Local Broadband News

Lincolnshire has fastest and slowest streets for broadband in UK

25th April 2014
Lincolnshire has fastest and slowest streets for broadband in UK

Streets in Lincoln and Boston have among the fastest and slowest broadband speeds in the UK, a new survey has revealed.

The uSwitch survey found Station Road in Swineshead near Boston has average download speeds of 0.65Mbps, ranking the third slowest in the UK.

Mill Lane (near Malvern Close) in North Hykeham in Lincoln was among the streets with the fastest broadband, averaging 38.88Mbps, ranked fifth in the UK.

The fastest average speeds were recorded by the survey in Dronfield, Derbyshire, with 57.58Mbps, followed by Swindon in Wiltshire with 50.60Mbps, and Ripley in Derbyshire with 44.67Mbps.

In the slowest category, Conwy in Wales ranked top with 0.60Mbps speeds, matched by Stanford-le-Hope in Essex – 30 times slower than the UK average speed of 17.8Mbps.

The fastest connection among the slowest rankings was in Dudley, West Midlands, with 2.04Mbps. Roads in Essex feature six times in the list of the UK’s 50 slowest streets – more than any other county.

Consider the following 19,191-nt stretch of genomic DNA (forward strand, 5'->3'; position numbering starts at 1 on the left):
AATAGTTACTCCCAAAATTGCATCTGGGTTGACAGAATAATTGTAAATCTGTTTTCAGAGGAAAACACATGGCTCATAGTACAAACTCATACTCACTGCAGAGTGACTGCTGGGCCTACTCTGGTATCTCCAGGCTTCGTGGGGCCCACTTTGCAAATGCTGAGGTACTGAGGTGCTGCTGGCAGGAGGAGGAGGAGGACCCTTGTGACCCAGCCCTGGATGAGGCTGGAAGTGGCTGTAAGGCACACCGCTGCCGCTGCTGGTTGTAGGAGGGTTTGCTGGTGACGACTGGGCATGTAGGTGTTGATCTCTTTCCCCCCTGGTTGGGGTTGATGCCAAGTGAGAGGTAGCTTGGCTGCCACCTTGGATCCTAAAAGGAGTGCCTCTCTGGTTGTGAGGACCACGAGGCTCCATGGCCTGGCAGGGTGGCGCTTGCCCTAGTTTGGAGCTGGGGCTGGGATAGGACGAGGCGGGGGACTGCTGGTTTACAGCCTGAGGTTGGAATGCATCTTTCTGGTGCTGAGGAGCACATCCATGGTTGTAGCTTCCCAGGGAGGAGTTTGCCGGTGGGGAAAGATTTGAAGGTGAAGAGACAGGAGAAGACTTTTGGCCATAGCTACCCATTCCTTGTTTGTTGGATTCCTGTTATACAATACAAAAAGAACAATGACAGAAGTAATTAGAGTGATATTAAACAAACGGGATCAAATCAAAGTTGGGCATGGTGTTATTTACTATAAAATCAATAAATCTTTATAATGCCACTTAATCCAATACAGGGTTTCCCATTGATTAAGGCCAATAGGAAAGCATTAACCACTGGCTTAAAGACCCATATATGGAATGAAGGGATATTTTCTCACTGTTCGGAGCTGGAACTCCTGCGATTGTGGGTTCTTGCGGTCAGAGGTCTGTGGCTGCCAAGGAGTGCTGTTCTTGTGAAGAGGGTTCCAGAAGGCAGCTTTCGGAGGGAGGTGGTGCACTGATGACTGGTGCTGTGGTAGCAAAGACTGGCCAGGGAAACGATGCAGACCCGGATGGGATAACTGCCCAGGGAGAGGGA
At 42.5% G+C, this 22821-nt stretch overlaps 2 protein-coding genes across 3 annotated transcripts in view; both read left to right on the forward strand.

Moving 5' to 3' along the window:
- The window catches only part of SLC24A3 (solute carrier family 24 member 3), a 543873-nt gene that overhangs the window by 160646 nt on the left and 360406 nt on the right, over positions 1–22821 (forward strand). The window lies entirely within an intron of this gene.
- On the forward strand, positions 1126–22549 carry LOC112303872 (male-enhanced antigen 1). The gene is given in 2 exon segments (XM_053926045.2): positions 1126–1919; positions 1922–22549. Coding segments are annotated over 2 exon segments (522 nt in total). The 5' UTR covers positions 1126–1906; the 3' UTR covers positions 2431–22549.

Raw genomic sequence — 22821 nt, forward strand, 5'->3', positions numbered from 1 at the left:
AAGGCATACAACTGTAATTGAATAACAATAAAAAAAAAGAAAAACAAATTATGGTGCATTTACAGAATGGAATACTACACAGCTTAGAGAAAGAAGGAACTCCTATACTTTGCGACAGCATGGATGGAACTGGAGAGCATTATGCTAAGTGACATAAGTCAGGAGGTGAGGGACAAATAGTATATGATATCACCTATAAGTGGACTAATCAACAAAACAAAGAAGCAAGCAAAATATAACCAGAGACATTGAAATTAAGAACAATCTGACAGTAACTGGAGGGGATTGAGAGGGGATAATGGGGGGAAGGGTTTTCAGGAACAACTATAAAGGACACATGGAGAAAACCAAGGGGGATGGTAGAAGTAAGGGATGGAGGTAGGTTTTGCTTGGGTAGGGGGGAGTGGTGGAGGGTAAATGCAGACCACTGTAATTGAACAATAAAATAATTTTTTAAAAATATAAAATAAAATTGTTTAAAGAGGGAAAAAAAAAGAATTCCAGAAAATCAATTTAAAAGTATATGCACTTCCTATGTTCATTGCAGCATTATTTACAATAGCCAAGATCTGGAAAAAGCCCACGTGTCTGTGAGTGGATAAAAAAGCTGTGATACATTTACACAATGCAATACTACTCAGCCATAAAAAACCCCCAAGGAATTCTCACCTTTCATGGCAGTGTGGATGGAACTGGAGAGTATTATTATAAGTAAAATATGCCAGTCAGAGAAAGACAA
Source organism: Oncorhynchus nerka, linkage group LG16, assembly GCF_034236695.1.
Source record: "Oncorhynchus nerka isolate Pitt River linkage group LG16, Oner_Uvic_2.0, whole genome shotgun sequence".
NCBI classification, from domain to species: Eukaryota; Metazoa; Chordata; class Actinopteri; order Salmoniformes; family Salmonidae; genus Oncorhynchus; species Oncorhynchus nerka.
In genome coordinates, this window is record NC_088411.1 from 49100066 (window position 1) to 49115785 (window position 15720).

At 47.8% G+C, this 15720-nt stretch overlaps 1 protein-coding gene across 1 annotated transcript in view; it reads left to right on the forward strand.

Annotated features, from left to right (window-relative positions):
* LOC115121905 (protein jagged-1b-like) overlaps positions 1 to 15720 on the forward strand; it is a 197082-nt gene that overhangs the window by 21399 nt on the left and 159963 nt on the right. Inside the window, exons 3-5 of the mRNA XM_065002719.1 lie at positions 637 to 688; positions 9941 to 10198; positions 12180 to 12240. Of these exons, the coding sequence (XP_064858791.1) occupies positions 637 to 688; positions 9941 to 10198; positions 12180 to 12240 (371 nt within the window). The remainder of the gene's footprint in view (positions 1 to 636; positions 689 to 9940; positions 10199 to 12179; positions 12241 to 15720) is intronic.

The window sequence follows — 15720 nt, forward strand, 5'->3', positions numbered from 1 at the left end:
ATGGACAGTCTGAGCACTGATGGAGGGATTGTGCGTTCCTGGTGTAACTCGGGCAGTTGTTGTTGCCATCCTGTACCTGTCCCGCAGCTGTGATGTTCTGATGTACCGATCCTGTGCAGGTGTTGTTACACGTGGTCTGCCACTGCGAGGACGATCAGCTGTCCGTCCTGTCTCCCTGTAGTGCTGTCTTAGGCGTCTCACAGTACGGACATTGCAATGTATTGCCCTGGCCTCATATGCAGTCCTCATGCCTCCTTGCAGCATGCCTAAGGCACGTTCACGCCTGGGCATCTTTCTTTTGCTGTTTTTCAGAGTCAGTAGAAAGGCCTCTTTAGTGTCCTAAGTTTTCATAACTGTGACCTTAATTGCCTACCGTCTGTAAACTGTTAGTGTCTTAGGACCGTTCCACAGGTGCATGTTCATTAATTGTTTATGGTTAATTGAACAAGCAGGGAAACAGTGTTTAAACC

According to the research, which is based on almost two million speed tests run by broadband users over a six-month period, only 15% of Brits are enjoying broadband of 30Mbps or higher – the speed classified by the EU as ‘superfast’.

Marie-Louise Abretti, broadband expert at uSwitch.com, said: “There are still areas in the UK which experience broadband speeds so slow the service is negligible.

“At the same time, superfast broadband connections are becoming more widely available but – as our research suggests – these are clearly not being utilised.

“More needs to be done to increase awareness of availability and cost. Superfast broadband isn’t as expensive as some users might think, with prices starting at £16 per month plus £15 for line rental. So, for households in the slow lane, superfast broadband could be well worth considering.

“Broadband is now widely considered the fourth utility, but our speed test data shows that not everyone is getting a decent service.

“Poor connectivity can severely affect local businesses, impact house prices and children’s education, which is why it’s crucial the government keeps its eye on the ball when it comes to improving UK broadband infrastructure, particularly in remote rural areas.

“Anyone frustrated with their broadband service should test their speeds regularly online and compare their results to other local users with different providers. If the tests reveal that another provider is offering better speeds, consider switching.”